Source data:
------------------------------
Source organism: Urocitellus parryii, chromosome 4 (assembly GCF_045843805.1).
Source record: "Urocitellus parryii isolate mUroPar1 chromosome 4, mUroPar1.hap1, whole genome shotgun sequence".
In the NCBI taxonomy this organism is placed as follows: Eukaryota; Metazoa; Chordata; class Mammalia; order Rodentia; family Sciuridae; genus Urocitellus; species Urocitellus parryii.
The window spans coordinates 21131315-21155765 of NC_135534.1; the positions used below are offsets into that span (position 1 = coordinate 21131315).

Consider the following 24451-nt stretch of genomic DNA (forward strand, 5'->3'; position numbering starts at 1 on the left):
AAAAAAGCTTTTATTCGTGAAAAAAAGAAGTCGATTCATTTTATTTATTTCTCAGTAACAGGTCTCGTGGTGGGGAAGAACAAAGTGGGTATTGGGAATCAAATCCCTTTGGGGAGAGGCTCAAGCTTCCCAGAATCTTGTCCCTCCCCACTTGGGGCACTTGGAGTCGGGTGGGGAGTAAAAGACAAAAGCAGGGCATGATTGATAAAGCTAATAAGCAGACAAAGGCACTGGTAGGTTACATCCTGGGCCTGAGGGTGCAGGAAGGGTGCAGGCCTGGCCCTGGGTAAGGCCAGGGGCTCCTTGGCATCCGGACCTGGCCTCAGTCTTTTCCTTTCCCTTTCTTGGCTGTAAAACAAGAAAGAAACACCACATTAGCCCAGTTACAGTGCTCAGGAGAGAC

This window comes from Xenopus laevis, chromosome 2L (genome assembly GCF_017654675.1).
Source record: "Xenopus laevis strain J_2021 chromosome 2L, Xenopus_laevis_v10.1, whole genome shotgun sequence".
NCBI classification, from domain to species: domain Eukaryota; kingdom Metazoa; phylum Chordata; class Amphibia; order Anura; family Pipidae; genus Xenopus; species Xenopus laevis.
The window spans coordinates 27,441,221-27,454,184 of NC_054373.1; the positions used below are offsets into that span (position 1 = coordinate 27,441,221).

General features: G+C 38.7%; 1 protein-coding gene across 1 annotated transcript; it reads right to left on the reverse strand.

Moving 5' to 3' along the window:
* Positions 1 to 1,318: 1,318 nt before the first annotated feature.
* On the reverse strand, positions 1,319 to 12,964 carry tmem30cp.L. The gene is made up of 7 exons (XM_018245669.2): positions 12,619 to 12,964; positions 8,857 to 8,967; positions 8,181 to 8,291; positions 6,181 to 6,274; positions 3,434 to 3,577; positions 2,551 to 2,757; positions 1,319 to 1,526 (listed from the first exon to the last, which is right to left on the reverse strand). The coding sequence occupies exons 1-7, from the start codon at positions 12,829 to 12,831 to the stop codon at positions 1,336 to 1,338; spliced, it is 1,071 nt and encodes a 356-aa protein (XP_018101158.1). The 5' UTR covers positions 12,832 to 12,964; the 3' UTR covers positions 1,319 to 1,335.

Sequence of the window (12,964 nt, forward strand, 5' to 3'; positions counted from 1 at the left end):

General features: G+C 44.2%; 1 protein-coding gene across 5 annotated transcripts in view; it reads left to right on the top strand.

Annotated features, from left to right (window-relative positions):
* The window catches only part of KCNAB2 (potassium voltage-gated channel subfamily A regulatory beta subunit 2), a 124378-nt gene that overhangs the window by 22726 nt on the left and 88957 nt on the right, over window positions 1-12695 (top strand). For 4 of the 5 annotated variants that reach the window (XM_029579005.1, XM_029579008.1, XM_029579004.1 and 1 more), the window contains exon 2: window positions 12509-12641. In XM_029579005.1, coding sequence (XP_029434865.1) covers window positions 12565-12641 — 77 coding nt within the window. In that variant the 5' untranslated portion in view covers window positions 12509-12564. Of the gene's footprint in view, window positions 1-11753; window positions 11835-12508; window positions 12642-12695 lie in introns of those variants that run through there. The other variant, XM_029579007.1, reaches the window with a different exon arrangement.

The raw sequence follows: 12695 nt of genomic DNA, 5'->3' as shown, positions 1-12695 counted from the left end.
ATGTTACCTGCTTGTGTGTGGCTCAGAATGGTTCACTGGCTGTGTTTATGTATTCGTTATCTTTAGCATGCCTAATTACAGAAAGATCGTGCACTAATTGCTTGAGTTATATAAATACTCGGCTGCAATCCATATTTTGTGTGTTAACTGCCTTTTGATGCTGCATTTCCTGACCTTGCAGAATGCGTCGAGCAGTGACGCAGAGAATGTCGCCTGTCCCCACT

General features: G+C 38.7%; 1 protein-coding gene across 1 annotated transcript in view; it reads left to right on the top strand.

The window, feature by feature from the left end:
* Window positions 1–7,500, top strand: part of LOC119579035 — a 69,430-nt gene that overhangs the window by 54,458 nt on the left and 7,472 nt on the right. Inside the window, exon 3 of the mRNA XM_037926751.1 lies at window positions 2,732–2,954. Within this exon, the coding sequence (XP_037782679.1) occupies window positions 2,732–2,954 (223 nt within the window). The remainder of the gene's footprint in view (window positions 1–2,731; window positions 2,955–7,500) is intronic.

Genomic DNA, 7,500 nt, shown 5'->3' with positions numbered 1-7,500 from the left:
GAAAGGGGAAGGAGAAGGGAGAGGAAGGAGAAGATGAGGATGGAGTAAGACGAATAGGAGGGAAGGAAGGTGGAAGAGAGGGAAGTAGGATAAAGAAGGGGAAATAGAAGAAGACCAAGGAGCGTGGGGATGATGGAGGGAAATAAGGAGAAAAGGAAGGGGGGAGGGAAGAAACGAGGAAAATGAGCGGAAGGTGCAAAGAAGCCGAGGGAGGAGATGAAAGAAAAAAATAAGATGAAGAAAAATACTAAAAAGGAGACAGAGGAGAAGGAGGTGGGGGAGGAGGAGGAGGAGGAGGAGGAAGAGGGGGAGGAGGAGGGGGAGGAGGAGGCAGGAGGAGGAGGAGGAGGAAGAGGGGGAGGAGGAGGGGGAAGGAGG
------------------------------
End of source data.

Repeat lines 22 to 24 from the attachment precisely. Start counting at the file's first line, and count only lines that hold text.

The window, feature by feature from the left end:
* Window positions 1–7,500, top strand: part of LOC119579035 — a 69,430-nt gene that overhangs the window by 54,458 nt on the left and 7,472 nt on the right. Inside the window, exon 3 of the mRNA XM_037926751.1 lies at window positions 2,732–2,954. Within this exon, the coding sequence (XP_037782679.1) occupies window positions 2,732–2,954 (223 nt within the window). The remainder of the gene's footprint in view (window positions 1–2,731; window positions 2,955–7,500) is intronic.

Genomic DNA, 7,500 nt, shown 5'->3' with positions numbered 1-7,500 from the left: